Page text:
It would seem a simple question to ask of any public agency: How much money do you spend and on what?
But when the Badger Institute (formerly the Wisconsin Policy Research Institute) wanted to know about federal funding of school districts around the state, getting answers was more difficult than we imagined.
In summer 2017, the Badger Institute sent a request for information to superintendents in all 424 public school districts in Wisconsin asking for:
- The number of federally paid full-time equivalent (FTE) workers.
- The average salary for a federal FTE.
- The amount of funds expended to match federal dollars.
- The amount of funds spent as required by federal maintenance of effort (MOE) regulations.
- How much was paid to an outside auditor to audit the school’s federal grant funds.
These questions were part of the Badger Institute’s Project for 21st Century Federalism, a multi-year effort to gauge the effect of federal grants on state and local spending and policy.
About $824 million flow through the state Department of Public Instruction annually to local school districts in the form of federal grants for programs such as Title I for disadvantaged students, IDEA for special education, school lunches, teacher training, busing and other programs. DPI skims another $54 million or so to pay for the administration of federal school programs.
Nearly every one of the state’s school districts also employ staff and hire outside accountants and consultants to work under federal programs and ensure that federal regulations are followed.
But no data exists for that cumulative cost. Anecdotal evidence suggests it annually costs taxpayers tens of millions of dollars, if not more, that otherwise could be used to improve classroom outcomes.
The Badger Institute sought to add hard data to those anecdotes.
While many districts promptly provided answers to our queries, many refused to do so because state law does not require the custodians of the information to “create” a record, even if the data involves public spending and is readily available and provided to federal regulators.
“We would need to generate the information and that would not be in the spirit of the open records law,” one superintendent said, with no hint of irony.
Others said they would do so only if the Badger Institute agreed to pay for staff time used to compile the information, often threatening to charge more than $50 an hour, approximately the hourly wage of the schools’ business managers.
“The fact that school districts want $300 and up to find federal spending data is in itself a story,” said one former superintendent, who asked not to be identified. “Charging $350 for information on how tax dollars are spent makes it virtually impossible for school district parents and taxpayers to get information.”
One school business manager who did provide the information said employee records are coded in such a way as to indicate the source of funds that pay their salary and benefits, including federal grants. He was incredulous that a district could not provide salary information regarding school staff paid with federal dollars.
“That’s pretty basic,” he said.
Charging $50 an hour or more would seem to contravene the Wisconsin Attorney General’s open records compliance guide (page 63), which states: “Generally, the rate for an actual, necessary, and direct charge for staff time should be based on the pay rate of the lowest paid employee capable of performing the task.”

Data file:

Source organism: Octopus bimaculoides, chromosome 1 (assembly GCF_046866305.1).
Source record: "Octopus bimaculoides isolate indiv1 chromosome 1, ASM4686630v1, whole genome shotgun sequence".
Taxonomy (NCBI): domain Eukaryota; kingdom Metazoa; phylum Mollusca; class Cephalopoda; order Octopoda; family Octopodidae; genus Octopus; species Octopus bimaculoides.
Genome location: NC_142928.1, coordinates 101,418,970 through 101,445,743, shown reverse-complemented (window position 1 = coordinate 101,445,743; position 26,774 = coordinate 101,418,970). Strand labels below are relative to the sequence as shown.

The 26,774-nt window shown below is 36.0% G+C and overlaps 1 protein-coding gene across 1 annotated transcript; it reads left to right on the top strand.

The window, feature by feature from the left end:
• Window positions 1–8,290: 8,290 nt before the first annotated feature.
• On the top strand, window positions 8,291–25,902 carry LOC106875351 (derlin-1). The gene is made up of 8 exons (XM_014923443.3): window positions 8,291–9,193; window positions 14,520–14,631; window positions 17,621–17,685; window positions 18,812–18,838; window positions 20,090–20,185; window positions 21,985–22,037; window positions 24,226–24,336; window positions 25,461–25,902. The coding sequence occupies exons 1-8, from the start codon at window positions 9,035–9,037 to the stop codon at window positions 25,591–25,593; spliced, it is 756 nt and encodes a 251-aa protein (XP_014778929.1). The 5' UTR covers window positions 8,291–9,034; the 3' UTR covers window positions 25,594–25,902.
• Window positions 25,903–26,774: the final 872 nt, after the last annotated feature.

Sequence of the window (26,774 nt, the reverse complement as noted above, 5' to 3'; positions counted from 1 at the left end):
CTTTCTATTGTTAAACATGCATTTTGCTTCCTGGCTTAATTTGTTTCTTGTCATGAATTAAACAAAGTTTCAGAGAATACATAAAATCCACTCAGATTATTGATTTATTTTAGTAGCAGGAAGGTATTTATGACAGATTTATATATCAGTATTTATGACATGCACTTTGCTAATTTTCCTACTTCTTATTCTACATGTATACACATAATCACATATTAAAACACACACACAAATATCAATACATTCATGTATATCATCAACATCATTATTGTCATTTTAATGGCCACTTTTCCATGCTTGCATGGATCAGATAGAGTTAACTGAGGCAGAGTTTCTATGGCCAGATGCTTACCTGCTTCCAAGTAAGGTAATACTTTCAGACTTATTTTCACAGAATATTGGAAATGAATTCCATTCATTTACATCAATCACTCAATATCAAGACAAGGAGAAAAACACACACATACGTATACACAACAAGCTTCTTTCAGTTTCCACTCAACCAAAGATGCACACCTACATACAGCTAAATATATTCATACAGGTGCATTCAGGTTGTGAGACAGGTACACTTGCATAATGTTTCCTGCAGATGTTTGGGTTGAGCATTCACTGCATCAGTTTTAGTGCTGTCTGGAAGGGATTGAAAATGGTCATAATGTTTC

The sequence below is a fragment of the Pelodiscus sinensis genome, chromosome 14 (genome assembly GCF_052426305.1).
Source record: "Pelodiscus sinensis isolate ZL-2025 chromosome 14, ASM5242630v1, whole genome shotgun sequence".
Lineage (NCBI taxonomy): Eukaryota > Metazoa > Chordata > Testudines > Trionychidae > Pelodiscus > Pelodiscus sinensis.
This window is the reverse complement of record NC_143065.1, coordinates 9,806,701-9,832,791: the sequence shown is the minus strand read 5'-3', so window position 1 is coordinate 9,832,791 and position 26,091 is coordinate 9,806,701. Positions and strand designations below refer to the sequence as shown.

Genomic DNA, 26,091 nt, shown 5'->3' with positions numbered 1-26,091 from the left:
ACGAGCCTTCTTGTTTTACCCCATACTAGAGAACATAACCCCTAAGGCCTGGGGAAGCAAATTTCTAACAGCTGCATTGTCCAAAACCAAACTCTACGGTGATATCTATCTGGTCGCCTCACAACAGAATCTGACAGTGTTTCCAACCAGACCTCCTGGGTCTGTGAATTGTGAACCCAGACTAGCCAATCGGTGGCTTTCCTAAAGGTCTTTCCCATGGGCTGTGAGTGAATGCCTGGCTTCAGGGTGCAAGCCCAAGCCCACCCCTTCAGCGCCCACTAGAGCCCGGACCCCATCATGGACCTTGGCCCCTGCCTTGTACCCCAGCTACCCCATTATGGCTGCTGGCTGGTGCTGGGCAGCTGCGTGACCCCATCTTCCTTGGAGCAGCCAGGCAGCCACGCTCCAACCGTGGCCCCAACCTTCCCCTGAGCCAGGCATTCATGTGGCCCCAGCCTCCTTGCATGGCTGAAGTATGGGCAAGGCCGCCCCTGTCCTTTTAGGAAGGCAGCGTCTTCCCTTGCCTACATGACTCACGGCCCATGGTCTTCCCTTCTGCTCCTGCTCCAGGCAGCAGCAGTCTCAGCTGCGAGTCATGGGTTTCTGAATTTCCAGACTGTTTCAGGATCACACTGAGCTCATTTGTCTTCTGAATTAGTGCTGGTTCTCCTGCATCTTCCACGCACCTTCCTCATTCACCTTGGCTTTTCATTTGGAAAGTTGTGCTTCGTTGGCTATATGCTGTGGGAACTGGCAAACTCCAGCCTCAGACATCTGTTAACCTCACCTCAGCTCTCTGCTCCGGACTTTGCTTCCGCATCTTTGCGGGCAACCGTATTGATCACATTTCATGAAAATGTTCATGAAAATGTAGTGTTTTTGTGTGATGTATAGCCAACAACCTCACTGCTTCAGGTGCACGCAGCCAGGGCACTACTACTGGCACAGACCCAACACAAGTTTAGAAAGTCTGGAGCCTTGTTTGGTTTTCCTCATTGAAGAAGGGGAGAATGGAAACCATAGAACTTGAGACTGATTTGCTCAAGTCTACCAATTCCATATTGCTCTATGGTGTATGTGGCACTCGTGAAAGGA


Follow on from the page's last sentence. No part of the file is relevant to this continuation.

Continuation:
Some district officials directed the Badger Institute to forms the district had already completed as part of the federal Civil Rights Data Collection, which was completed in the spring of 2017 but not yet publicly available. Many other districts inexplicably refused to do so.
Some districts claimed the information simply did not exist and that not even staff or their own school board knew the details of how federal funding affected their districts.
“We don’t keep an inventory of (federal) grants,” a lawyer with one large northeast Wisconsin school district said. She explained that grants received by the district — and their associated labor, matching or maintenance of effort costs — are listed as line items in departmental budgets and are not provided in a consolidated list to school board members or anyone else. “Doing so would require a significant amount of time,” she said.
Maintenance of effort refers to the requirement that a school district maintain its level of spending on a program, such as special education, while receiving federal funds. The requirement is meant to ensure that federal dollars supplement but not supplant local and state funding. State and local officials often complain, however, that the rules restrict their ability to respond to changing budget priorities.
In the end, 259 of the 424 districts queried largely complied with the request. Of those who responded:
- 3,826 FTEs worked under federal programs, earning $13.4 million, or an average of $52,000 annually.
- $1.36 billion were spent in federally required matching and maintenance of effort costs.
- Districts paid $662,565, or an average per district of $2,558, to an outside firm to audit its use of federal grant monies.
The difficulty in collecting the information points to a fundamental problem with the federal grants-in-aid system that transfers more than $700 billion to the states and accounts for nearly one-third of all states’ spending.
Critics of the system charge that it obscures spending, focuses on compliance rather than outcomes and diffuses responsibility. Among them is Chris Edwards, director of tax policy studies at the Cato Institute in Washington, D.C., and editor of www.downsizinggovernment.org.
“The (grant) system is a complicated mess, and it is getting worse all the time,” he said.
Dan Benson is editor of the Badger Institute’s Project for 21st Century Federalism.